A Thoughtful, Analytical Approach to NGO Security

Mexico's kidnapping business

According to AlJazeera kidnappings are big business in Mexico with an average of 900 kidnappings per day last year.



Watching the video reminded me of a kidnapping conference I attended a couple of years ago. Among the participants was Rachel Briggs, the author of "The Kidnapping Business". Her publication is well worth reading even without the extensive references to the NGO community.

To paraphrase her report a kidnapping business hotspot country can be identified by the following characteristics:

1. The presence of networked groups that can support the crime. Tribal groups, fringe political groups, religious groups, and pure criminal groups are the major classifications and they are by no means mutually exclusive.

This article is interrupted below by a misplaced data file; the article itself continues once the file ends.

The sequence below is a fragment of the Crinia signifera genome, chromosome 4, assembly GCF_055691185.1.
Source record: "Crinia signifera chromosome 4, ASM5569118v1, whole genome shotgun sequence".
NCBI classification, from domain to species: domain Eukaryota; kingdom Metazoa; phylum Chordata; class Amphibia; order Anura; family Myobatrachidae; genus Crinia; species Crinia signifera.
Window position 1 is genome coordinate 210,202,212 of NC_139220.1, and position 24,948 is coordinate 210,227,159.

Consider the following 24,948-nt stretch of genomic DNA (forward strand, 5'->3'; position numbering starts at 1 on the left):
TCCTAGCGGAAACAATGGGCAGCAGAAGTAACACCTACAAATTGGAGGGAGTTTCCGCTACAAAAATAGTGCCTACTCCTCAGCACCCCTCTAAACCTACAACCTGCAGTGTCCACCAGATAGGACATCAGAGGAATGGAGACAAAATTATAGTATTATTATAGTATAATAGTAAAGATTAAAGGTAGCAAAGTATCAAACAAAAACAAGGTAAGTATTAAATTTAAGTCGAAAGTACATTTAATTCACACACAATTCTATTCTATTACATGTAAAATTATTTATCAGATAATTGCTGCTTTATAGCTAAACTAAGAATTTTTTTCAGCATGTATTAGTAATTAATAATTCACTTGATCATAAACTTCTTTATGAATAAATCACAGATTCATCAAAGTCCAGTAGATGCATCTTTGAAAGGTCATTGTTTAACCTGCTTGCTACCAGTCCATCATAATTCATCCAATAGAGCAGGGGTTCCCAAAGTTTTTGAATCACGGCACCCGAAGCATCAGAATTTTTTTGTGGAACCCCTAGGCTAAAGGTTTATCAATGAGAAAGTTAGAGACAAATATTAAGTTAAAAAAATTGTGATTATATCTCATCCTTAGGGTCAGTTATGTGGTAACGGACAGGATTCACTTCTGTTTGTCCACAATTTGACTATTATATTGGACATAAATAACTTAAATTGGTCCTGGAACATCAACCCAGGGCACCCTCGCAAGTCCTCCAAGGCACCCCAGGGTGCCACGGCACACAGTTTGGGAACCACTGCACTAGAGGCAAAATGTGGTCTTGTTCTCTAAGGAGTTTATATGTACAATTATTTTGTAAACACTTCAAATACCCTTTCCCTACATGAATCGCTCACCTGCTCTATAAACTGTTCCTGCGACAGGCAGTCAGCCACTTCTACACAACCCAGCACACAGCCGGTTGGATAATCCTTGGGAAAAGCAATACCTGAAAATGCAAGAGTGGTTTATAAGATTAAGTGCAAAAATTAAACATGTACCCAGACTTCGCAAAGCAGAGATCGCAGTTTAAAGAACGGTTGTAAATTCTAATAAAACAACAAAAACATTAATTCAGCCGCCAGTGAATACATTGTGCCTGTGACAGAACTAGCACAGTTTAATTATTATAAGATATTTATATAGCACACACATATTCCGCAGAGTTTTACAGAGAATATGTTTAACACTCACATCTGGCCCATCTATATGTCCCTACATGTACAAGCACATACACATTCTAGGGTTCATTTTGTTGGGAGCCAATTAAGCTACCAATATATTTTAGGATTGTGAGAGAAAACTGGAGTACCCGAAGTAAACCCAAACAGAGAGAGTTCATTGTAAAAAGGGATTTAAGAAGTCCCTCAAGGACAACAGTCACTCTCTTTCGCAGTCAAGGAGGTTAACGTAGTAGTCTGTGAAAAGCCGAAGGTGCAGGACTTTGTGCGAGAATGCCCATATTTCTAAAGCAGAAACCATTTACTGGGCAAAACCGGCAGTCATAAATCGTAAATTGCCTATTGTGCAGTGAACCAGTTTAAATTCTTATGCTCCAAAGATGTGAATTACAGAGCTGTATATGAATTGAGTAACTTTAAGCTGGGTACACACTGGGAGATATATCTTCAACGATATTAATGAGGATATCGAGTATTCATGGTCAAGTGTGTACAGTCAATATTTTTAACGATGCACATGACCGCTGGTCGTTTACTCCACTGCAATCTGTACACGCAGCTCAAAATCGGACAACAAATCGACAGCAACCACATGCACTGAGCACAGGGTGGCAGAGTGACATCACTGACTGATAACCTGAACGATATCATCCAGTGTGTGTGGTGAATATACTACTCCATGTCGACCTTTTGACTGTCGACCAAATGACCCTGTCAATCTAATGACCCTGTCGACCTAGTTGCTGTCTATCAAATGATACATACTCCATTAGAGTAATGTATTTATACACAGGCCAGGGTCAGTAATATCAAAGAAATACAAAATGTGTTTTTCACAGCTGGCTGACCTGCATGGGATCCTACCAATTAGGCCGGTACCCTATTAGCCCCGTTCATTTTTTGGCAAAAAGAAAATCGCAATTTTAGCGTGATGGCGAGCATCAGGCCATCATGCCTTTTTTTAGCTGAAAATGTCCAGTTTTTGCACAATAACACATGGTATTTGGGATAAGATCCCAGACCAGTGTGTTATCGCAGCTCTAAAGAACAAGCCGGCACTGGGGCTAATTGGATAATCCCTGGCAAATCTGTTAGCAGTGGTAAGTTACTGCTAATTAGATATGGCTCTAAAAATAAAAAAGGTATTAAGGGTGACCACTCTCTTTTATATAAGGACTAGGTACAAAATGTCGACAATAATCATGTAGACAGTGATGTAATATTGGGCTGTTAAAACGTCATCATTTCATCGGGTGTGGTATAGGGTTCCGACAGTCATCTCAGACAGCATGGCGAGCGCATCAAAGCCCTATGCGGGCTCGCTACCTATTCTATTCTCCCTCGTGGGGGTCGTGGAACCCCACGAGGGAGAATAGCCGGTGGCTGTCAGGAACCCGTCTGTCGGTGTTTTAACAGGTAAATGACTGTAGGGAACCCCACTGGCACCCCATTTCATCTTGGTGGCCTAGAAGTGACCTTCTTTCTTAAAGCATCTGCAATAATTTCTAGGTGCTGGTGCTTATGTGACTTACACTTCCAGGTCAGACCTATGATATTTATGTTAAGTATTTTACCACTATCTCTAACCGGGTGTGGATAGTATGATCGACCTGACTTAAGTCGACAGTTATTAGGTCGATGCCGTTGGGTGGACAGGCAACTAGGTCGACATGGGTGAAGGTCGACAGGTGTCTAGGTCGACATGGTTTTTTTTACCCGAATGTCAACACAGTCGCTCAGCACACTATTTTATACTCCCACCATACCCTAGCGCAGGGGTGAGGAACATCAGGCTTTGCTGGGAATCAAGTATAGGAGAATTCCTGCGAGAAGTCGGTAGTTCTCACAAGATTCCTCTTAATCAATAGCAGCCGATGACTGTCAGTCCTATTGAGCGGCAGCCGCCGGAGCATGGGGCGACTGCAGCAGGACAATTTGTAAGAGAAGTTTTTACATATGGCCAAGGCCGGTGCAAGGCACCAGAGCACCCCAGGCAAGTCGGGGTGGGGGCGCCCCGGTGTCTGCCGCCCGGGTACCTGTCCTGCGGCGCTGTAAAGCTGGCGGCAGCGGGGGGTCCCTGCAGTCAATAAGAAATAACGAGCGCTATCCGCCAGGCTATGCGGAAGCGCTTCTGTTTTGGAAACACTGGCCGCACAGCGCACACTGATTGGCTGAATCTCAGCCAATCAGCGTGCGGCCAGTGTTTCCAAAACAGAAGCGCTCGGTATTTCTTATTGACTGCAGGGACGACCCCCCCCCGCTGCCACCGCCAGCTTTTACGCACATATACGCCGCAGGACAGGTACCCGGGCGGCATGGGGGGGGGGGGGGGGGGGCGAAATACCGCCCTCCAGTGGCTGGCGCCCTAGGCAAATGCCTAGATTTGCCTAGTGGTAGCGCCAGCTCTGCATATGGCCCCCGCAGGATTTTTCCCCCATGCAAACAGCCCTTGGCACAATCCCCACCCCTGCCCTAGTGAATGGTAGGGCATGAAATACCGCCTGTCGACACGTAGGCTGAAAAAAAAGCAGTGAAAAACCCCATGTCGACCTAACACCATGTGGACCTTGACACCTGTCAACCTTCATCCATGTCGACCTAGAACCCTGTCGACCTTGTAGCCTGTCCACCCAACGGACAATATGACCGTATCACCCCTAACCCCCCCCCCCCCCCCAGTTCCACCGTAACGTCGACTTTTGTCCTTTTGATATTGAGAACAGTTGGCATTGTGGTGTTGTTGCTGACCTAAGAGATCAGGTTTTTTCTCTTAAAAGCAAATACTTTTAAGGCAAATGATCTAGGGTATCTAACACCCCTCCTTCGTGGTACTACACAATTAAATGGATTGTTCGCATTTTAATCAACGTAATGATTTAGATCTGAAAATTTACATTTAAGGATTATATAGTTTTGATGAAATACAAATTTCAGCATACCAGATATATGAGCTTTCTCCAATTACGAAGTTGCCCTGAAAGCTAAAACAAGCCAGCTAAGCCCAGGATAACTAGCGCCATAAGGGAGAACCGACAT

2. Political or economic transition that results in ineffective policing, corrupt judiciary, or weak laws but avoids outright conflict which would likely limit the number potential victims.

3. A local middle class, significant numbers of expatriate businessmen, or I would argue the presence of large numbers of aid worker.

4. Areas where potential victims are poorly protected and do not manage risk well.


Does the country you work in have some or all of these characteristics? Does your organization have a kidnap and ransom policy? Do you know what it is? Do you know what personal security measures to take to reduce your risk? Do you actually use them?

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